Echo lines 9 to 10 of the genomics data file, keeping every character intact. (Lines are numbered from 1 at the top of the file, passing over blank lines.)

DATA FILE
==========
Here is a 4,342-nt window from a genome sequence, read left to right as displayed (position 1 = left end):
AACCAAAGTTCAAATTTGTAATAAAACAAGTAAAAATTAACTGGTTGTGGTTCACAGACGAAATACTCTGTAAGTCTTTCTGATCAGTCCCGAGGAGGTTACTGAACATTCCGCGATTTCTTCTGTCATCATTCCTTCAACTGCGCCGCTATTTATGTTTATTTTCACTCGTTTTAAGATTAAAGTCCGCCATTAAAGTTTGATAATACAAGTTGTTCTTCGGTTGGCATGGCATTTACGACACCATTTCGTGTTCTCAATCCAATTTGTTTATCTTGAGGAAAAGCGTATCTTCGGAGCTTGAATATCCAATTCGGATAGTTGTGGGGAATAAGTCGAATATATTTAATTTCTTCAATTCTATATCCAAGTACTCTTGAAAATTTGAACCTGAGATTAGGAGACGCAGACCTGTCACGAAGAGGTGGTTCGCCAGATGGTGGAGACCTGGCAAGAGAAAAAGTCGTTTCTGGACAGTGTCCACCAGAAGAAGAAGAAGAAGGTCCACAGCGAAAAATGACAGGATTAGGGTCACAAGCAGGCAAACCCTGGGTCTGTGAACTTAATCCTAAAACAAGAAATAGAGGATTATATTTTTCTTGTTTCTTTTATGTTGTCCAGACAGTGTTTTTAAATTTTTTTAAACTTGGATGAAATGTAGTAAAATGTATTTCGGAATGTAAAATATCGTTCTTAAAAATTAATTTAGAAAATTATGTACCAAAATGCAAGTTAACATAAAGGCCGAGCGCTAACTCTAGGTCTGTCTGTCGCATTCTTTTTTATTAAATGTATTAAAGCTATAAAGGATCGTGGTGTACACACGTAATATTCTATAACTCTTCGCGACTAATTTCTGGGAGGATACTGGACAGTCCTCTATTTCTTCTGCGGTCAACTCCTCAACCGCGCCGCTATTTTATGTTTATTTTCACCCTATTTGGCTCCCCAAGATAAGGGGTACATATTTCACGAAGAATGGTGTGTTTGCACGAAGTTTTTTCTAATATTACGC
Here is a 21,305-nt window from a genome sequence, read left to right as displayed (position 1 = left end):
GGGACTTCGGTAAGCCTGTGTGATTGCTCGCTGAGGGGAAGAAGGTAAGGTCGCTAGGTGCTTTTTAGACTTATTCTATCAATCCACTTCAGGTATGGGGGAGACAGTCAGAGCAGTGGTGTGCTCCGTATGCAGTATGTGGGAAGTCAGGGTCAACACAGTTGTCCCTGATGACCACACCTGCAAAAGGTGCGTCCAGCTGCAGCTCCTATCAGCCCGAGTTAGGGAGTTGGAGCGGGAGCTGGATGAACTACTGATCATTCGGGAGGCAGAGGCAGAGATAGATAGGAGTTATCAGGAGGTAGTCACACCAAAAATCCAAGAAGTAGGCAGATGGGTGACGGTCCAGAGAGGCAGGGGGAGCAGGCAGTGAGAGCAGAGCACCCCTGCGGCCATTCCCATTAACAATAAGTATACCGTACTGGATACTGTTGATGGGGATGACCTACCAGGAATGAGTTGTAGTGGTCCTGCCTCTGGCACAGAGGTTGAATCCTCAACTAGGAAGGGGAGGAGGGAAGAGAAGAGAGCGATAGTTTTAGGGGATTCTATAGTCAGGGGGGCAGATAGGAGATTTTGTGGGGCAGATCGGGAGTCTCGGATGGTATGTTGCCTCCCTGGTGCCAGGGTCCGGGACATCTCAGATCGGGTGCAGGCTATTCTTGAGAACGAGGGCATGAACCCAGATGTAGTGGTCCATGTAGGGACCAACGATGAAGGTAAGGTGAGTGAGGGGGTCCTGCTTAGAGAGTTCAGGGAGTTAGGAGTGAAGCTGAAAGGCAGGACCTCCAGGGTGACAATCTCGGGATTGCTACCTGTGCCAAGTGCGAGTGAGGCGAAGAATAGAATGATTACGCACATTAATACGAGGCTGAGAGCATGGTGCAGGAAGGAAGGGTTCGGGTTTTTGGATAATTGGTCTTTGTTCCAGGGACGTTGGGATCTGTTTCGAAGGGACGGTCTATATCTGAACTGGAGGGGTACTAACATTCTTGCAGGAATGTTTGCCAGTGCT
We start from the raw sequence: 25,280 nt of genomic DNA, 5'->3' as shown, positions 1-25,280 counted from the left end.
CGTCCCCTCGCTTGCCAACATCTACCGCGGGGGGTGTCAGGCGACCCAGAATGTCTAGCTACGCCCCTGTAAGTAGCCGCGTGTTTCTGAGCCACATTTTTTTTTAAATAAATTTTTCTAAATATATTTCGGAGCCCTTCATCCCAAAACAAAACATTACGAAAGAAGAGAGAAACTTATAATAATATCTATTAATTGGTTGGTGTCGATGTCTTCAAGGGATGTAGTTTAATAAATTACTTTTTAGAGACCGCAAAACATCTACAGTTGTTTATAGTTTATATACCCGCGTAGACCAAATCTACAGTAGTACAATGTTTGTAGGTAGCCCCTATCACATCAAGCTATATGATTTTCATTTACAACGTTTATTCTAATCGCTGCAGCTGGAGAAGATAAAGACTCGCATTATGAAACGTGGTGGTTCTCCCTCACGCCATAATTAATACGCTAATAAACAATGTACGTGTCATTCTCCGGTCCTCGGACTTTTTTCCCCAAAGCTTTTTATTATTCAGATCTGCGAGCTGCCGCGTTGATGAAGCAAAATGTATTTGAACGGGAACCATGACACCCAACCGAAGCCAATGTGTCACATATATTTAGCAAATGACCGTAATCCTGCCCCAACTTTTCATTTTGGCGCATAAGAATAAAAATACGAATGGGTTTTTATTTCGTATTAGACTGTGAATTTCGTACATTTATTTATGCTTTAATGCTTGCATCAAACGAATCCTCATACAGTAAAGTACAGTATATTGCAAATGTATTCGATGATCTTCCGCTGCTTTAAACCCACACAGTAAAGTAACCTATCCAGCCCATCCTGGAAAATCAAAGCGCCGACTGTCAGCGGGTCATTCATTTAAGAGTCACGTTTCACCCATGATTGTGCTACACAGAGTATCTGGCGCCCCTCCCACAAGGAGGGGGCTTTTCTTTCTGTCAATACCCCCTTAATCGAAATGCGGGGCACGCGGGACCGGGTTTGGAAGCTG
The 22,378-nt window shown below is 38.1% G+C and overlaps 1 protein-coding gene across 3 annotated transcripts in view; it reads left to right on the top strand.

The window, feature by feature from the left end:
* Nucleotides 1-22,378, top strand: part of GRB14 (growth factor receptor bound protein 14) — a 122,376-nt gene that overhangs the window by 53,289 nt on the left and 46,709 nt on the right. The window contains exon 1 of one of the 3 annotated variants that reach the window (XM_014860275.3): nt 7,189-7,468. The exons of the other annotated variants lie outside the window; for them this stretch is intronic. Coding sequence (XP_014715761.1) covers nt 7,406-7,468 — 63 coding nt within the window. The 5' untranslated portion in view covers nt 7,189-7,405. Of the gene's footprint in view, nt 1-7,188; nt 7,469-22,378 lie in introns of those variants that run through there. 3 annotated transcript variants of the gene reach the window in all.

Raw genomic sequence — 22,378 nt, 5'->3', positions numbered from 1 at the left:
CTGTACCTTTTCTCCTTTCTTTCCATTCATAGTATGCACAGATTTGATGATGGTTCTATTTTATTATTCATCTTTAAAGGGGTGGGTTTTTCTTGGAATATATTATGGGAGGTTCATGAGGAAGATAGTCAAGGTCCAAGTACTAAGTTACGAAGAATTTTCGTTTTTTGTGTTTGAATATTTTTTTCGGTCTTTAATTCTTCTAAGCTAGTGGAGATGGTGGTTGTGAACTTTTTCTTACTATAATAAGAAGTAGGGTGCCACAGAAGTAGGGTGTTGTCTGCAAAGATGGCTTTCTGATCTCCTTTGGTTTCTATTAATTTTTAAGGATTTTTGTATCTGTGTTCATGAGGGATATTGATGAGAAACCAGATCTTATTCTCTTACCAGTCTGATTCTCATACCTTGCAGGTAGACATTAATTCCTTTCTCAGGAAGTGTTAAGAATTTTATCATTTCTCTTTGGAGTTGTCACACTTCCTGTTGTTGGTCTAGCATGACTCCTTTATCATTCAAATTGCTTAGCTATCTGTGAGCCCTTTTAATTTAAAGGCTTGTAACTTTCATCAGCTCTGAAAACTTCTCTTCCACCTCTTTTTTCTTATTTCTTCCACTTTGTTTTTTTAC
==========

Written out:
* Nucleotides 1-22,378, top strand: part of GRB14 (growth factor receptor bound protein 14) — a 122,376-nt gene that overhangs the window by 53,289 nt on the left and 46,709 nt on the right. The window contains exon 1 of one of the 3 annotated variants that reach the window (XM_014860275.3): nt 7,189-7,468. The exons of the other annotated variants lie outside the window; for them this stretch is intronic. Coding sequence (XP_014715761.1) covers nt 7,406-7,468 — 63 coding nt within the window. The 5' untranslated portion in view covers nt 7,189-7,405. Of the gene's footprint in view, nt 1-7,188; nt 7,469-22,378 lie in introns of those variants that run through there. 3 annotated transcript variants of the gene reach the window in all.

Raw genomic sequence — 22,378 nt, 5'->3', positions numbered from 1 at the left: